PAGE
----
A following version of the Kemper Profiler was equipped with a class D power amp . The circle was closed by a true complete digital amplifier with hundreds of amps and effects models and a digital power amp.
Digital power amps, or class D power amps, are by now common in many Hi-Fi, Pro Audio and consumer devices. They receive the analogue signal, convert it in an impulse sequence tied to the input signal amplitude and frequency (PWM), then amplify it at the output with an efficiency unthinkable for analogue power amps.
When using a digital music machine we always have to keep in mind that we are not using a tube amp or an analogue pedal or a wood guitar, notwithstanding the finess and effectiveness of its user interface. What seem to be potentiometers are nearly always encoders, converting their given movement into digital data; parameter settings are “translated” following our human habits. A good fruition of a digital machine actually needs a friendly approach from both of its faces. The first very successful digital pedalboards, often provided with analog sections, offered scarcely intelligible panels and unexpected or unpleasant sounds. This often was because of guitar players’ poor knowledge of basic settings such as volume and gain, layout of effects modules in the signal chain, active equalisation as opposed to passive tones, etc.
In the recording field, a personal knowledge of most known and historically recorded amps and pedals is surely advisable, especially in rock music. Following blog as this one and digital recording forums certainly can be a great help in sharing information and other items.
Let’s sum up some great advantages of digital amplifiers:
Staying in the high quality machines sector, the only drawback is represented by tradition and vintage keen guitar players’ feeling that digital sound is “colder” and “less dynamic” than tube and best solid state amps. Actually, if this comment can have some reason in live use, in the studio and in a totally digital domain it seems quite insignificant nowadays. Even the most famous rock players are abandoning real room recording of amplifiers with miked cabinets.
The risk of sudden crashes on stage is also more and more rare.
The evolution continues
The rest is history these days. We can count on integrated machines and physical modelling simulation software that are capable of producing every kind of guitar sounds, for recording and live playing as well, with tone and dynamic qualities that were unpredictable at the beginning. Physical modelling is more and more reaching modelling amplifiers with a great quality/price ratio.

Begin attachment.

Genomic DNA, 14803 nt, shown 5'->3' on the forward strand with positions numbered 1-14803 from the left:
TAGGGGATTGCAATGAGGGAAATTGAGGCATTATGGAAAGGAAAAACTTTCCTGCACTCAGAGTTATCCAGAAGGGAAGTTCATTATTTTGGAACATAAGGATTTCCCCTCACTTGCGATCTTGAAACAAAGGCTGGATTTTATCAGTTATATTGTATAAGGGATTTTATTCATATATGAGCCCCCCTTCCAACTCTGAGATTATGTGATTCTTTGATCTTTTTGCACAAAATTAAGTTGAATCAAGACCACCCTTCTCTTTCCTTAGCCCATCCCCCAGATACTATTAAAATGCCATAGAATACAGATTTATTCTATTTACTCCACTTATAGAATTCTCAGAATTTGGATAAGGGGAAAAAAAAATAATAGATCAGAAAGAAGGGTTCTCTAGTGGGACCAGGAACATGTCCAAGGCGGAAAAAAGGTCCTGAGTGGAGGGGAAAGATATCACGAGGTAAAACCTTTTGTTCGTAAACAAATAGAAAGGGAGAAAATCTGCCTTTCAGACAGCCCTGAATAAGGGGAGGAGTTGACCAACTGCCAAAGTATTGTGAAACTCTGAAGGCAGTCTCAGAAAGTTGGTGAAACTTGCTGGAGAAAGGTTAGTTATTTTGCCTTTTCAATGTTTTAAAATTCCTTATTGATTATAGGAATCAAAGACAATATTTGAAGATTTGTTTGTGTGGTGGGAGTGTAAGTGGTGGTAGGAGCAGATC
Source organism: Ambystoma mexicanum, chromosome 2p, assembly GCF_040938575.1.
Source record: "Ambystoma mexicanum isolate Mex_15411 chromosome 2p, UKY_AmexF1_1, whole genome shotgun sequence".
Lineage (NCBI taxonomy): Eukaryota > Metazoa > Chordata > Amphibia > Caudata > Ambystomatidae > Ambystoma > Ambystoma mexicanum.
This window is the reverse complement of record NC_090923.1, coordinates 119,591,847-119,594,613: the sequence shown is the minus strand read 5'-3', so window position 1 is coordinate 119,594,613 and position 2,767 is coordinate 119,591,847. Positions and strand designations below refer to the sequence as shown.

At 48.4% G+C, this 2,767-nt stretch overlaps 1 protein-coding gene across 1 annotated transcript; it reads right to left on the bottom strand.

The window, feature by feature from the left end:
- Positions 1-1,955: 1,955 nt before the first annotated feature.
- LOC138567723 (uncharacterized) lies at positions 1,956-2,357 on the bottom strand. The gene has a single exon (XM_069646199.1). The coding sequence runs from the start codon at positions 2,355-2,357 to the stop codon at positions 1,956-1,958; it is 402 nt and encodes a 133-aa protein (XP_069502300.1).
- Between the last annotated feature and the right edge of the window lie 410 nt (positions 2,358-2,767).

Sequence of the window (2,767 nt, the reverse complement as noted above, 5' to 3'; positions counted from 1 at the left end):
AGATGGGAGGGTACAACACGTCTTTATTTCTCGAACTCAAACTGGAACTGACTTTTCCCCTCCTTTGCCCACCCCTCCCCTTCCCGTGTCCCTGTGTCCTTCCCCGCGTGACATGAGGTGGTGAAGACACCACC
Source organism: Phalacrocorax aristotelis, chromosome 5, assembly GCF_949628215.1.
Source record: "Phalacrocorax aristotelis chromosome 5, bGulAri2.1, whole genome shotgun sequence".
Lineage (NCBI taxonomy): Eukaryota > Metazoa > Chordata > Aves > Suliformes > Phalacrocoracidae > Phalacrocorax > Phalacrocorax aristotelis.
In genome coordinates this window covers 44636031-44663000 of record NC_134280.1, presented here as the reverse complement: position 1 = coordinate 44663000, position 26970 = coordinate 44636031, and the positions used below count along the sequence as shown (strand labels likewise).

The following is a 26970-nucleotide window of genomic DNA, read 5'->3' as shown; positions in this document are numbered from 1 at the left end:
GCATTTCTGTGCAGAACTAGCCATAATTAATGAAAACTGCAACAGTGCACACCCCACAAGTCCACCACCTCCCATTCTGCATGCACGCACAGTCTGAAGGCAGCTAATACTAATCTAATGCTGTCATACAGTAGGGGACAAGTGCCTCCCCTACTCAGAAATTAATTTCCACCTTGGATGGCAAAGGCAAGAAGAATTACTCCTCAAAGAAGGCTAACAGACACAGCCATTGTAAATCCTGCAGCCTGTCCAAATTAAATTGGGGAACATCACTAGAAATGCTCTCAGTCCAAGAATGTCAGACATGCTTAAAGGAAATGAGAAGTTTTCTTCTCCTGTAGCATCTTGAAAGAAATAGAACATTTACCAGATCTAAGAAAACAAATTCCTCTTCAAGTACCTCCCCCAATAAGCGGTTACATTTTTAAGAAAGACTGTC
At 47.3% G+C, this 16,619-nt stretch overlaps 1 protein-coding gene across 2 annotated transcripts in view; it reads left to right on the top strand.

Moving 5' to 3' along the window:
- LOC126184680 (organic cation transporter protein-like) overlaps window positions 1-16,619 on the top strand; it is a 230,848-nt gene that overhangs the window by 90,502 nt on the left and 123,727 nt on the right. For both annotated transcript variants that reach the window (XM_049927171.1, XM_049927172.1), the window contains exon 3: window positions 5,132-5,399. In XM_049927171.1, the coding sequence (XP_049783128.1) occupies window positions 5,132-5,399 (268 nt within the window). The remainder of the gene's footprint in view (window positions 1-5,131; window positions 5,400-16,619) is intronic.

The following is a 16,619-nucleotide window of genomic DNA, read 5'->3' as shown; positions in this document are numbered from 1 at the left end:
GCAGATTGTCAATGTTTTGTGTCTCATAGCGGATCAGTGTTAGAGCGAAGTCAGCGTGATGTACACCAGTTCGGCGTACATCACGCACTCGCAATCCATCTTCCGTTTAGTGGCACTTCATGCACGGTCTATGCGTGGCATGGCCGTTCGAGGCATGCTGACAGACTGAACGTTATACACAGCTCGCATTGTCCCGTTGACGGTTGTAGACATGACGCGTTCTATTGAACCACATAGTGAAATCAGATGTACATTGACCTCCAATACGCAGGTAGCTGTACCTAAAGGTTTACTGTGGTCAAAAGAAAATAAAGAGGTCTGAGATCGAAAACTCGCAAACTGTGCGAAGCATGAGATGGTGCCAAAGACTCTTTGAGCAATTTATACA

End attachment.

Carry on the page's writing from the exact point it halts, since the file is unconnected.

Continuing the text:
In the next years developments and refinements in music information technology will make continuous important improvements. This is the case of recent IR (acronym for Impulse Response) cabinets, that complete a cab model with the algorithm of its response to a full range impulse, materials, volume, rooms, simulated microphones and their positions, etc, all designed to give us a digital sound increasingly responding to the reference physical reality.
Digital implementation resulting from psycho-acoustic studies, often not stated, are integrated in consumer goods and in some cost effective guitar amplifiers to get tone features of higher level models.
Technologies such as physical modelling, IR cabs, Bluetooth for wireless connection and smartphone app are favouring little, handy, versatile amps and other greatly useful products.
The old “hard and pure” analog amplifier seems to be more and more far from the minds and habits of young musicians, as well as from pros searching convenient solutions for their business.
Digital evolution is a running train not to be missed in order to keep
pace with music!
Various, Plug In – suppl. to Axe - Periodico per chitarristi no. 35 , 1999 Edizioni Palomino
F.Dadò, Kemper Profiler test on Axe - Periodico per chitarristi no. 174, 2012 Edizioni Palomino